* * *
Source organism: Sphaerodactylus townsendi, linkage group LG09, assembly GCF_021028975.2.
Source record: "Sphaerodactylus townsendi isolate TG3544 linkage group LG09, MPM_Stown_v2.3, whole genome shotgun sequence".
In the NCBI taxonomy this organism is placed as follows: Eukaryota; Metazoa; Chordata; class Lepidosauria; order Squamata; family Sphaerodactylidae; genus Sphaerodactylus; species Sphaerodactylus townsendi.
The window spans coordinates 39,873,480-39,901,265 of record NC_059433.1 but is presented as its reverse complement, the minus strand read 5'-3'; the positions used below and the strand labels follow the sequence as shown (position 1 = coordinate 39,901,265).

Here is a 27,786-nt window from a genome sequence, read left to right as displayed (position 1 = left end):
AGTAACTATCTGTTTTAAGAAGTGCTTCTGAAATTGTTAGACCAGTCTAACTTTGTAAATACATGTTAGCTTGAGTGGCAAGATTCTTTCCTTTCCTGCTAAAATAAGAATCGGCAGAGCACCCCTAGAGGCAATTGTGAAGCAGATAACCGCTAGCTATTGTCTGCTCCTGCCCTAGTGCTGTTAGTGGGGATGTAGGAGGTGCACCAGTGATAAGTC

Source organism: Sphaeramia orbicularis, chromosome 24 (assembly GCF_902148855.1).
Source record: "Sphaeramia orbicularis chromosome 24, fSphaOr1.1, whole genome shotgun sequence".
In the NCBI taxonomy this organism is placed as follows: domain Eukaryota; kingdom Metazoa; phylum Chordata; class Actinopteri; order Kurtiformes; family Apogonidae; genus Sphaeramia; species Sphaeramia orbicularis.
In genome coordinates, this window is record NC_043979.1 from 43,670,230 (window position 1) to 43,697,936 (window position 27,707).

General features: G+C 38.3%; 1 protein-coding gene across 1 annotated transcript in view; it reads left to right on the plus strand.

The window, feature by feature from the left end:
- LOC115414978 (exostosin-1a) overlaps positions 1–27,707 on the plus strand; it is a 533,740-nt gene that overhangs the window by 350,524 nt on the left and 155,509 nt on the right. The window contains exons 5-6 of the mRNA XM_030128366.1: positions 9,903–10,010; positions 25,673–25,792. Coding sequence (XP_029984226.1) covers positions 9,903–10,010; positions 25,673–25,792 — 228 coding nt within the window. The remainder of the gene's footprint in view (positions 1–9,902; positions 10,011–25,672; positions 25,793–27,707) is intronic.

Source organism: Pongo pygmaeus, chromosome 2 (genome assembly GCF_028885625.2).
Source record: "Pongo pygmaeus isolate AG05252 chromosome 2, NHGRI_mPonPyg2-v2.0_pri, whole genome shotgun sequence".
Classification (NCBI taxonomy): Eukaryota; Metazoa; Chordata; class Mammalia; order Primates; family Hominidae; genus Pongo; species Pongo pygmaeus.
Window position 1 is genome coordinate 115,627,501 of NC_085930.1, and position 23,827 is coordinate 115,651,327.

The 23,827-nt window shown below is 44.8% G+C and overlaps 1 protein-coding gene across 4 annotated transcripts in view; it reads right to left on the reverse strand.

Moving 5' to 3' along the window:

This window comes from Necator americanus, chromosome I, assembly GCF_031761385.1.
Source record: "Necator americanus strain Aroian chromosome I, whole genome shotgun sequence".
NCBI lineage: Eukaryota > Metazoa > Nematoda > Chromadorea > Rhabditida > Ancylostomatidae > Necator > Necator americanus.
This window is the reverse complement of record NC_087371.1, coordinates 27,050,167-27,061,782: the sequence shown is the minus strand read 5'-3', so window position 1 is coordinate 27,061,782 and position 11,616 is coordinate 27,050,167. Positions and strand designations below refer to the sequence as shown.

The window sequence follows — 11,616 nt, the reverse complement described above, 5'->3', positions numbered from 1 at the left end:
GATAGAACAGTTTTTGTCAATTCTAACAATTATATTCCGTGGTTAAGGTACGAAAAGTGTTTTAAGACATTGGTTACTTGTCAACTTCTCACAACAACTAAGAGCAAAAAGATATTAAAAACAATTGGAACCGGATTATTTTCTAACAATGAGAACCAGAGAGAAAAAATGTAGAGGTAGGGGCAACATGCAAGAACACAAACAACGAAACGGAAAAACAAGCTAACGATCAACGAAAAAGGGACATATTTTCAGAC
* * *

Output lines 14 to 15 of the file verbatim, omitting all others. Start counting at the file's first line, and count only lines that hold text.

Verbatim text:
Source organism: Pongo pygmaeus, chromosome 2 (genome assembly GCF_028885625.2).
Source record: "Pongo pygmaeus isolate AG05252 chromosome 2, NHGRI_mPonPyg2-v2.0_pri, whole genome shotgun sequence".